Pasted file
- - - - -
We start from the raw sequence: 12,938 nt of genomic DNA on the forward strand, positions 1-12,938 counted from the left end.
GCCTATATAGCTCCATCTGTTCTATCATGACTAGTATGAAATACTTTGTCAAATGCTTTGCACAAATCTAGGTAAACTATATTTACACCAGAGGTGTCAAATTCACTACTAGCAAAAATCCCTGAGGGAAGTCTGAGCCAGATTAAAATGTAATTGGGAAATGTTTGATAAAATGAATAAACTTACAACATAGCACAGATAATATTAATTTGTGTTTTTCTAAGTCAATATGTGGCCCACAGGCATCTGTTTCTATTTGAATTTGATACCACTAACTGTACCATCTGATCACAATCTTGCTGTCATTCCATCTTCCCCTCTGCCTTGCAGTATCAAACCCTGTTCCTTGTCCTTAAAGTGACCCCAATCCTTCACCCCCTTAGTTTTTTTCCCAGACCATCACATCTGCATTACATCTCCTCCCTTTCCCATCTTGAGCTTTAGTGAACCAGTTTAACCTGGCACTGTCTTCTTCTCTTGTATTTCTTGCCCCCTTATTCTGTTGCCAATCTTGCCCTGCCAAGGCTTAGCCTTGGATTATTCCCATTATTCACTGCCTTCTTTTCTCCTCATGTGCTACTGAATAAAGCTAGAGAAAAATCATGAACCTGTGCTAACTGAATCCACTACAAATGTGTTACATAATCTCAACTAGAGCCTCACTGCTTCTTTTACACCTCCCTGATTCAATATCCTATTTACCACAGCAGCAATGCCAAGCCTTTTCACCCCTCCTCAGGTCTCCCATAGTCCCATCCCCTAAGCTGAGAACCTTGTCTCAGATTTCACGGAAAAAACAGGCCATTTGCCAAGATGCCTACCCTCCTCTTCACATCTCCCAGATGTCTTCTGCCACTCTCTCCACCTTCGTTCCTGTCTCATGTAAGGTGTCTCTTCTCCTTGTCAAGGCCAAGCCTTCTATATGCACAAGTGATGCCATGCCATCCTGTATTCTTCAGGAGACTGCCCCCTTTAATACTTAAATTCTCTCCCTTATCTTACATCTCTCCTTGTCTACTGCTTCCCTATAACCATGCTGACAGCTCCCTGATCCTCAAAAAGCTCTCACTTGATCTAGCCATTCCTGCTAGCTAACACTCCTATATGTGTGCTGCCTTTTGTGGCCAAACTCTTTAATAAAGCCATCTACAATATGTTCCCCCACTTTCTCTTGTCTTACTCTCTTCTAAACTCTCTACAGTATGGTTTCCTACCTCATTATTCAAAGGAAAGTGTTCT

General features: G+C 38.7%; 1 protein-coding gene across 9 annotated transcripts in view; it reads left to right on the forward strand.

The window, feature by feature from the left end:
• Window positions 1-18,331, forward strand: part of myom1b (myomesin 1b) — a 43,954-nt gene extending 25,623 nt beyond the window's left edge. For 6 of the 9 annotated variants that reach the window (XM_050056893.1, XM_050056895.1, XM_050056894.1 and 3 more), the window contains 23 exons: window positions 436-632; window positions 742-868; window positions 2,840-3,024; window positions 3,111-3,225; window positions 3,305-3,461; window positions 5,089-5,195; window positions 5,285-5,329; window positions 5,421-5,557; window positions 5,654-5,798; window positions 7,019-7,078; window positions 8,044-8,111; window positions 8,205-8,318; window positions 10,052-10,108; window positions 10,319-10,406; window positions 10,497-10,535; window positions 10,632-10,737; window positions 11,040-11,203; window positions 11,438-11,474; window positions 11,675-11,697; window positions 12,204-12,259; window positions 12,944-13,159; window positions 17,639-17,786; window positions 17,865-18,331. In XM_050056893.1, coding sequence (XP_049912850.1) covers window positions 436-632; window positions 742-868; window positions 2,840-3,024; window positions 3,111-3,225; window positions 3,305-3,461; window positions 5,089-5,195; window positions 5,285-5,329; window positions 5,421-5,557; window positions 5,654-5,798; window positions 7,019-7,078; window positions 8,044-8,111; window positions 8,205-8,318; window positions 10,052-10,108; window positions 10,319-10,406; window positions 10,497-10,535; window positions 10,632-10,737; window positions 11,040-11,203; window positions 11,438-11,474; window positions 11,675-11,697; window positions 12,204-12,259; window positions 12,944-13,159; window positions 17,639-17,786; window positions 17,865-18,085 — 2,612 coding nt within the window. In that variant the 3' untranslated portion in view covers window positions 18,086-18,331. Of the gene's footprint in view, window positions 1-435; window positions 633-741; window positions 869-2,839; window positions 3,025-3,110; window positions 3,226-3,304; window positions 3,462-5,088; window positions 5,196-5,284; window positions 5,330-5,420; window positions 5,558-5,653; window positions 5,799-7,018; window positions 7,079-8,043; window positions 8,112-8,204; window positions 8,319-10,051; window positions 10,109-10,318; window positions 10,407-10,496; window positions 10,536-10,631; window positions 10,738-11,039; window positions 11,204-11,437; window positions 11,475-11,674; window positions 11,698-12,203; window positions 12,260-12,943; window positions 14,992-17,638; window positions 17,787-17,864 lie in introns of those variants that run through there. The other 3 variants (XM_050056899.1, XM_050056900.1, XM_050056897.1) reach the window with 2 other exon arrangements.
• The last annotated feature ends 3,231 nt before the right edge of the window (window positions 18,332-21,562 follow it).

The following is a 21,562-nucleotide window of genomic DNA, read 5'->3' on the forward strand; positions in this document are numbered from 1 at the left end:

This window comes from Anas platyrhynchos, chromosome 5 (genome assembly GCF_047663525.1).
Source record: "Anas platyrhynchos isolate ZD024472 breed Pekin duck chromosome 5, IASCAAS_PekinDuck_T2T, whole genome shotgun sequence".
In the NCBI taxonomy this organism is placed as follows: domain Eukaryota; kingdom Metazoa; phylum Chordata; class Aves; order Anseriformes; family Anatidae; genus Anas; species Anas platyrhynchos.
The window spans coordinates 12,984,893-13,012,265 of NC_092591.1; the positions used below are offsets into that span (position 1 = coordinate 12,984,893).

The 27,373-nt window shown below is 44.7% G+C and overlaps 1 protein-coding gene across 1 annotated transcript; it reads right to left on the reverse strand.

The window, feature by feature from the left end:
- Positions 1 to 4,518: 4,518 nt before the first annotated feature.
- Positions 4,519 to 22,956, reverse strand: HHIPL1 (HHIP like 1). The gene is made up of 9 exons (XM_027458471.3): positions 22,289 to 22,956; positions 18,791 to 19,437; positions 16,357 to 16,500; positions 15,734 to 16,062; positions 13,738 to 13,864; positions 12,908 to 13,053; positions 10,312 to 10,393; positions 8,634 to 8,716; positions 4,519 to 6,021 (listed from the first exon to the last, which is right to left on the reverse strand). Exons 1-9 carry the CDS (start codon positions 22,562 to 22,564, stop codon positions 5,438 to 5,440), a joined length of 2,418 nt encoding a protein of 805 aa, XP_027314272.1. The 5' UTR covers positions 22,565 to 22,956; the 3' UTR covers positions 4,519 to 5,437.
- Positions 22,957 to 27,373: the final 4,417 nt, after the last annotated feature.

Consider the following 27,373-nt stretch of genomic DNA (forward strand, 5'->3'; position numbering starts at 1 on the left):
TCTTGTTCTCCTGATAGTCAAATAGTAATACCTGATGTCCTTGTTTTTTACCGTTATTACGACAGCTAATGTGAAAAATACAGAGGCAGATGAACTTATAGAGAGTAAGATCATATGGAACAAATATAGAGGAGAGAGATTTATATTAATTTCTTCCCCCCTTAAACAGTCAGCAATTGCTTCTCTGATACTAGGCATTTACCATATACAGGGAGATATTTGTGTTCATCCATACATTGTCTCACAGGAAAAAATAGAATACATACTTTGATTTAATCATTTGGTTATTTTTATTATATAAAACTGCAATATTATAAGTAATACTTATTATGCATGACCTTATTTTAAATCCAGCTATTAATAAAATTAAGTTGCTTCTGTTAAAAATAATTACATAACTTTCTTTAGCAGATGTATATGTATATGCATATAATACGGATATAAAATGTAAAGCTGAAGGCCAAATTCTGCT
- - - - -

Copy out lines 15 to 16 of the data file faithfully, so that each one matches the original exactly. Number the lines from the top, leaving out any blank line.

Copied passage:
- Positions 4,519 to 22,956, reverse strand: HHIPL1 (HHIP like 1). The gene is made up of 9 exons (XM_027458471.3): positions 22,289 to 22,956; positions 18,791 to 19,437; positions 16,357 to 16,500; positions 15,734 to 16,062; positions 13,738 to 13,864; positions 12,908 to 13,053; positions 10,312 to 10,393; positions 8,634 to 8,716; positions 4,519 to 6,021 (listed from the first exon to the last, which is right to left on the reverse strand). Exons 1-9 carry the CDS (start codon positions 22,562 to 22,564, stop codon positions 5,438 to 5,440), a joined length of 2,418 nt encoding a protein of 805 aa, XP_027314272.1. The 5' UTR covers positions 22,565 to 22,956; the 3' UTR covers positions 4,519 to 5,437.
- Positions 22,957 to 27,373: the final 4,417 nt, after the last annotated feature.